Lagos Railway Museum Section has been closed and abandoned for years

Today marks the International Day of Museums, created 40 years ago at the proposal of the International Council of Museums (ICOM, body […]

Today marks the International Day of Museums, created 40 years ago by proposal of the International Council of Museums (ICOM, a UNESCO body). In the Algarve, there are many museums celebrating this date. In the region, however, there is a space in which this theme should shame several entities – the former Museological Section of CP in Lagos, which has been closed for years, abandoned and in degradation.

Installed in the old coach house (locomotive and carriage garage) of the Lagos terminal, the museum center has been closed «temporarily» for about a decade.

In 2007, it was open to the public two days a month, and was later abandoned. Despite the interest shown, on several occasions, by the Municipality of Lagos, in its management, this hypothesis was never accepted by the authorities that oversee it.

Ten years later, the state in which it finds itself is disgraceful, with the building lost among the cane fields, inhabited by birds, as the chirping coming from its interior reveals, while the high windows are the delights of the little ones, in the stones at the target, and the doors are the perfect screen for teenagers to graffiti.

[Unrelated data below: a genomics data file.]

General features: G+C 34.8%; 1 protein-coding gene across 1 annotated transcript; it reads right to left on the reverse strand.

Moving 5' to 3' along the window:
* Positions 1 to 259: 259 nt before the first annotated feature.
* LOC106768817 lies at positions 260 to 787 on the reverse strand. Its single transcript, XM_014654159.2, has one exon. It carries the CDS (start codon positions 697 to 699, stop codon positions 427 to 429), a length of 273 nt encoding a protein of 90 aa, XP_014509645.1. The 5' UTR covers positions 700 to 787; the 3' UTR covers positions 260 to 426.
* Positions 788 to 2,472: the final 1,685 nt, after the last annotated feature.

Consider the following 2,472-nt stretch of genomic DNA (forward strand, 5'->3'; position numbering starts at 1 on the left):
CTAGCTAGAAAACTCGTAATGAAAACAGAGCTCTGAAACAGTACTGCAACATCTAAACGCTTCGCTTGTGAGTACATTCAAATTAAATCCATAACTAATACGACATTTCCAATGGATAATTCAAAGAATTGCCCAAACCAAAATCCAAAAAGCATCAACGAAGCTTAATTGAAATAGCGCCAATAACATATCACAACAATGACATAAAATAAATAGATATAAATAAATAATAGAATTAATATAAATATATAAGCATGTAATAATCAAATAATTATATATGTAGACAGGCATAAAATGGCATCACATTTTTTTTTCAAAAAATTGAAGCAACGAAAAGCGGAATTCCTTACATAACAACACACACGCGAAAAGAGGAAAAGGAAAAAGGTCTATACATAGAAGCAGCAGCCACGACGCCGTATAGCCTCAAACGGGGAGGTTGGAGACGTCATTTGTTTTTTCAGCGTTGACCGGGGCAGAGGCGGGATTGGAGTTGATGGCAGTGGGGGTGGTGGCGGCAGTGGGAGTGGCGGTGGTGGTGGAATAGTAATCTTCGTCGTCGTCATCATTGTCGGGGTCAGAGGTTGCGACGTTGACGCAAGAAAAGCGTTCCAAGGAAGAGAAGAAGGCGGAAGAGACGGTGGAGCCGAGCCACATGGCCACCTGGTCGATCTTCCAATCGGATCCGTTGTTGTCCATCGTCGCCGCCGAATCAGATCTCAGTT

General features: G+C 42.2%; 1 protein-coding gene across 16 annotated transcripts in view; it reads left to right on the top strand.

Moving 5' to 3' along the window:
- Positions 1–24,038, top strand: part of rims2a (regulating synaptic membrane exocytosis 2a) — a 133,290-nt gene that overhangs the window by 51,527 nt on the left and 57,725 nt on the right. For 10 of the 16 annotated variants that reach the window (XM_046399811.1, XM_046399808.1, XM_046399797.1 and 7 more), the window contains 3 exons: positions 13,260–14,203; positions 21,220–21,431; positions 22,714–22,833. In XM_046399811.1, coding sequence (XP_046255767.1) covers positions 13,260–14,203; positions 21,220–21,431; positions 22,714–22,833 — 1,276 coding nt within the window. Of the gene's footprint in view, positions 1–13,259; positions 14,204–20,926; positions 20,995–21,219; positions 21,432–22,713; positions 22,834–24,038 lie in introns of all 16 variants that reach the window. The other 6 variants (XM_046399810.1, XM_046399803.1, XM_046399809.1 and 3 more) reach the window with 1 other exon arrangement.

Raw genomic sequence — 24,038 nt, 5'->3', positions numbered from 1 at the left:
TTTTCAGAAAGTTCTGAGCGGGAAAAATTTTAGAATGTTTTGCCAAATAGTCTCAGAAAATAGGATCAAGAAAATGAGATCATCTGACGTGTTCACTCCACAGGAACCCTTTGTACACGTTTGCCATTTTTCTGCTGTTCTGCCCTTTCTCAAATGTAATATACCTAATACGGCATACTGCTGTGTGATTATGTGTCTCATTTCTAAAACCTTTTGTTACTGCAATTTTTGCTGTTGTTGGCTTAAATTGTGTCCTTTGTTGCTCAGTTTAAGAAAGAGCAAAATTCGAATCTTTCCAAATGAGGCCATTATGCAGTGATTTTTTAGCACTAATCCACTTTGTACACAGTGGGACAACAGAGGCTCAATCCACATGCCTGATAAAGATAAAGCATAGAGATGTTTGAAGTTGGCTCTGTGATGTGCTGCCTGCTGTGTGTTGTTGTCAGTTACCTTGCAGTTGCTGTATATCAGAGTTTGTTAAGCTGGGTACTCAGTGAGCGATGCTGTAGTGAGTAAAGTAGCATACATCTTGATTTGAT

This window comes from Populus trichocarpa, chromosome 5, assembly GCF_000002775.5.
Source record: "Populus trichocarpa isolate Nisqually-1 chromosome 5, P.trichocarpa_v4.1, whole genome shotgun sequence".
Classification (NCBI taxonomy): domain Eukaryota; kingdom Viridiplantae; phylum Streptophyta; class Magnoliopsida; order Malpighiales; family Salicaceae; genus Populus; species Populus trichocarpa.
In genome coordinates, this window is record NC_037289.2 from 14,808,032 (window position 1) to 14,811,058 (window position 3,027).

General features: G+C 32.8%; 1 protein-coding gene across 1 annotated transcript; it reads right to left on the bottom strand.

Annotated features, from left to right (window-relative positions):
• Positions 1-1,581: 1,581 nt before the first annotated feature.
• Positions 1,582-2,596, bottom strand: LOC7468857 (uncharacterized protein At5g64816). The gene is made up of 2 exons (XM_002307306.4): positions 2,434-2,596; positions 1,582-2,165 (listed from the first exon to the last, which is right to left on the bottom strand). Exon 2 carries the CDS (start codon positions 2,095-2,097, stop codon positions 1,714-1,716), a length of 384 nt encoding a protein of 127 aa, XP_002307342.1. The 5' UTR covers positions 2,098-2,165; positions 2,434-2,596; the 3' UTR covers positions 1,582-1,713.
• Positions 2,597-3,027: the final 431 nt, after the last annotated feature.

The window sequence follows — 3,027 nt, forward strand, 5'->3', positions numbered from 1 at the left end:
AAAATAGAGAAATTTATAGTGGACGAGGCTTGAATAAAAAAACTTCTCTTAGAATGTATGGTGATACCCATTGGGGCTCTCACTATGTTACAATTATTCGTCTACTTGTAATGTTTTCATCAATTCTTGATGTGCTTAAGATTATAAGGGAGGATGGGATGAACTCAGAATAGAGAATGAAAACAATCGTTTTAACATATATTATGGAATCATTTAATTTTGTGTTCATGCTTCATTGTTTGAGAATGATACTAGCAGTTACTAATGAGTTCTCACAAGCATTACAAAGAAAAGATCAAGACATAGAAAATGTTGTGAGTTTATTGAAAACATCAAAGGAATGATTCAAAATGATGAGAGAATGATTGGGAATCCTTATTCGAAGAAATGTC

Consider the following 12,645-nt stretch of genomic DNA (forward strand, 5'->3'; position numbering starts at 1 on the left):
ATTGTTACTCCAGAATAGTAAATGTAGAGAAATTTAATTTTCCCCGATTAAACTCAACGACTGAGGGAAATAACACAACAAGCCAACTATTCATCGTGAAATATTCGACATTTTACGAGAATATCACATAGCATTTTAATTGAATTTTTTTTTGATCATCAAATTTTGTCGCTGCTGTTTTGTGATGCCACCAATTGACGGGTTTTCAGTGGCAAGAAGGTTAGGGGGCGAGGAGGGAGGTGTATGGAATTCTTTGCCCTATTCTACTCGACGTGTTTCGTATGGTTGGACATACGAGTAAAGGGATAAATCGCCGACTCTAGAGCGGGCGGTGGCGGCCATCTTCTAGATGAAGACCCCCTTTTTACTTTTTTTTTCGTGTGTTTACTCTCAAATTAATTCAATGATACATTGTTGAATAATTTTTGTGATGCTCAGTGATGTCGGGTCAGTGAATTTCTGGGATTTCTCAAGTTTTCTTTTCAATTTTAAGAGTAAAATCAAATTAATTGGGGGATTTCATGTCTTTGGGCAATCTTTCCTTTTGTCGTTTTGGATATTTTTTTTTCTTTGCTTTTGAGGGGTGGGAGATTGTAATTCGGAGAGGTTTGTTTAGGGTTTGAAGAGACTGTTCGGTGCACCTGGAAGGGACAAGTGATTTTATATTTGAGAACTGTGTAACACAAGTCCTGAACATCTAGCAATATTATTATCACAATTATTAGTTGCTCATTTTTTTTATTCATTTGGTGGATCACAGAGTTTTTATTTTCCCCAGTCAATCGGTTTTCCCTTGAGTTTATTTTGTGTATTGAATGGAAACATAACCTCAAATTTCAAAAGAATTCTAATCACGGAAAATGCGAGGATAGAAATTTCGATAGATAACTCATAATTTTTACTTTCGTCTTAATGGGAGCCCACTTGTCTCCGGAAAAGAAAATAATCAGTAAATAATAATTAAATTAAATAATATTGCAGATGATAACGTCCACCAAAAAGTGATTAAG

This is a difficult scenario to imagine when, on August 17, 2001, the project “Estações com Vida” was presented in Lagos, with pomp and circumstance, which foresaw a “true revolution” for the area surrounding that station, as reported the newspaper “Barlavento” in its 23rd edition of that month.

With an estimate of three million escudos, the intervention anticipated the remodeling of the layout of the lines, the reorganization of the surrounding space by road, the creation of a road-rail interface, as well as the construction of a new passenger building. Those works have, in fact, advanced.

But REFER also announced that the old station building would be “recovered in a socio-cultural use perspective”, while on the land freed up by the remodeling of the lines, a hotel unit would be built, “whose main brand will consist of the framework of the existing railway museum nucleus in the current machine stable”, reported the “Barlavento”.